Carlos Sainz takes his first career pole position at the British Grand Prix


The 27-year-old Spaniard will start ahead of world champion and series leader Max Verstappen in his Red Bull.

Ferrari driver Carlos Sainz celebrates after setting the fastest time during the British GP qualifying session at Silverstone Circuit on Saturday. PA

Silverstone: Carlos Sainz took his first pole position on Saturday by beating world champion Max Verstappen, who survived a spin in a thrilling wet qualifying for the British Grand Prix.

The 27-year-old Spaniard set a best lap of one minute and 40.983 seconds to beat the Red Bull driver by 0.072 seconds in the final minute of a tense session in dangerous wet conditions.

His first pole preceded what will be his 150th Grand Prix start in Sunday’s race, just two weeks after coming very close to the Dutchman in a thrilling finish at the Canadian Grand Prix.

In a topsy-turvy session that saw positions change quickly in the changing conditions, Charles Leclerc finished third in second-placed Ferrari ahead of Red Bull’s Sergio Perez and seven-time home champion Lewis Hamilton of Mercedes.

After promising to fight for the front row, it was a disappointment for home fans as Hamilton failed to extend their run of eight British starts at the top tier.

Lando Norris finished sixth for McLaren ahead of two-time champion Fernando Alonso of Alpine, George Russell in second Mercedes, Zhou Guanyu of Alfa Romeo and Nicholas Latifi of Williams.

“I did a lap that I thought was nothing special, but it was on the board to see how it was – and it was pole position which was a little surprise!” Sainz said.

“I struggled a lot with the standing water. There was a lot more standing water on the racing line and it was very easy to get snaps and lose the lap.”

He jokingly added that as a Spaniard he was not used to racing in wet British conditions.

Verstappen, who was briefly booed by part of the crowd, said: “It was tricky — it was raining and drying, so you had to be on the track at the right time. The car was running well, but it was a bit difficult.” a lottery.”

Leclerc, winner of six poles this year, said: “I’m happy for Carlos. He did a great job. I spun on the last lap, the lap where you have to put everything in place, and I didn’t I didn’t. So I didn’t deserve to be on pole.”

Wet and windy
The session started in wet and windy conditions with enough rain to persuade the teams to run on intermediate wet tyres, with Leclerc quickly setting the pace for Ferrari.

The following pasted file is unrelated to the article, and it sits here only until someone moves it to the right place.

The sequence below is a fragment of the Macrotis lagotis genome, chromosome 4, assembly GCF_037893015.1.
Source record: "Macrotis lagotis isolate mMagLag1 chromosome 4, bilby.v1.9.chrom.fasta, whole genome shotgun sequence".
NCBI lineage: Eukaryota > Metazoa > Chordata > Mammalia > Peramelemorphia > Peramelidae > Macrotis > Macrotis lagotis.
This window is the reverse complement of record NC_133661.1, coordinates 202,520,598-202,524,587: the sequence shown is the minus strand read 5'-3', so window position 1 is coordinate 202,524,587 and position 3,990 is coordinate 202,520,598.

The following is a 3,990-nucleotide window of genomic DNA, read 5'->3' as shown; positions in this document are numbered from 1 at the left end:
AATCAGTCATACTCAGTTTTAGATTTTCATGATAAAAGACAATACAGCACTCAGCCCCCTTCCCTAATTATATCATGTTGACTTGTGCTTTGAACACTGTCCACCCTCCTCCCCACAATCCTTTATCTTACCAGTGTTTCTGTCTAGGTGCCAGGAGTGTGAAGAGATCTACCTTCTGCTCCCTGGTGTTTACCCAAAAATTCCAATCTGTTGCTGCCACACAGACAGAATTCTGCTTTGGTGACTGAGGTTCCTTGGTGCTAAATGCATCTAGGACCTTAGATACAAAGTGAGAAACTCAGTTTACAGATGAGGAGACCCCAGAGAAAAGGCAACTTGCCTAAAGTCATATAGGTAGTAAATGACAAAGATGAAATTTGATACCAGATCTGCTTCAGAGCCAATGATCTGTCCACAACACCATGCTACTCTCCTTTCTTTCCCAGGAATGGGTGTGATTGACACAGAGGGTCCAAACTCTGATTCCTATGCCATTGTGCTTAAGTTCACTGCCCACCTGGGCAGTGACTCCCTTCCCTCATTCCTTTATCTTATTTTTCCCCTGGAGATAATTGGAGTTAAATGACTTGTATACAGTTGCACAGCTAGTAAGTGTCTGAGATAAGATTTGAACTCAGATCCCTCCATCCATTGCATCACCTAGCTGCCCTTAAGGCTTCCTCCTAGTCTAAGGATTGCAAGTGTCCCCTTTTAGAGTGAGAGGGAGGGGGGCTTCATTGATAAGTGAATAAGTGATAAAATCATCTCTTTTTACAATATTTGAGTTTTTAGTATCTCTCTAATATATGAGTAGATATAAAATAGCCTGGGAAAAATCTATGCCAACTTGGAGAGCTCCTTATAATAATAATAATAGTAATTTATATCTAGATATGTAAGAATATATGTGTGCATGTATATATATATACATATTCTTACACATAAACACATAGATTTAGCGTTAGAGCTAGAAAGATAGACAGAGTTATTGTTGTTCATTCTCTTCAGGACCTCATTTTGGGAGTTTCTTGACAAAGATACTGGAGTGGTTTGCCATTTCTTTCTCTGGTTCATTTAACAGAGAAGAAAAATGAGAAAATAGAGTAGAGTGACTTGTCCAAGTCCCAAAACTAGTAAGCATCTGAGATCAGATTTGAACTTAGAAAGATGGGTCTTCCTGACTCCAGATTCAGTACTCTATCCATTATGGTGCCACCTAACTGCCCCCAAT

An early spin from Valtteri Bottas briefly brought out the yellow flags before the steady rain began to subside and the circuit began to dry out quickly.

To the delight of many British fans, Russell was on top, before Verstappen emerged to demonstrate his current supremacy in all conditions.

The opening session ended in another nightmare for the Silverstone-based Aston Martin team, whose headquarters are a short walk from the circuit.

Four-time champion Sebastian Vettel, 18th, and Lance Stroll, 20th, were eliminated with the two Haas drivers Kevin Magnussen, 17th, and Mick Schumacher 19th, and Alex Albon, 16th, in his heavily revised Williams.

At the top, Verstappen led the way ahead of Leclerc and Russell.

The rain continued into the second quarter with high plumes of spray making it difficult to see as Hamilton struggled.

In short, the Chinese driver Zhou took the Alfa Romeo lead for a few seconds before Alonso, Perez and the Red Bulls established the normal order and Hamilton took second.

That left Nicholas Latifi hanging on for 10th place and a possible top ten penalty shootout appearance for Williams, equaling his previous record at last year’s wet Belgian Grand Prix where he was placed ninth.

It was then Verstappen again ahead of Leclerc, Russell, Sainz and Hamilton, who was looking to add to his record of seven Silverstone poles and five in the last eight years.

At the start of Q3 the rain subsided with a warning that it would return, but the track remained slippery – proven when Verstappen spun and recovered on Hangar Straight, to gasps from the crowd.

With six minutes to go, Alonso moved into the lead only to be quickly usurped by Leclerc and then Verstappen while Hamilton moved into second as the track began to dry out three minutes from time.

It set up a thrilling finale as the drivers were slow to exploit the conditions with an “as late as possible” lap – a scenario in which Sainz reveled in a pole-position finale.

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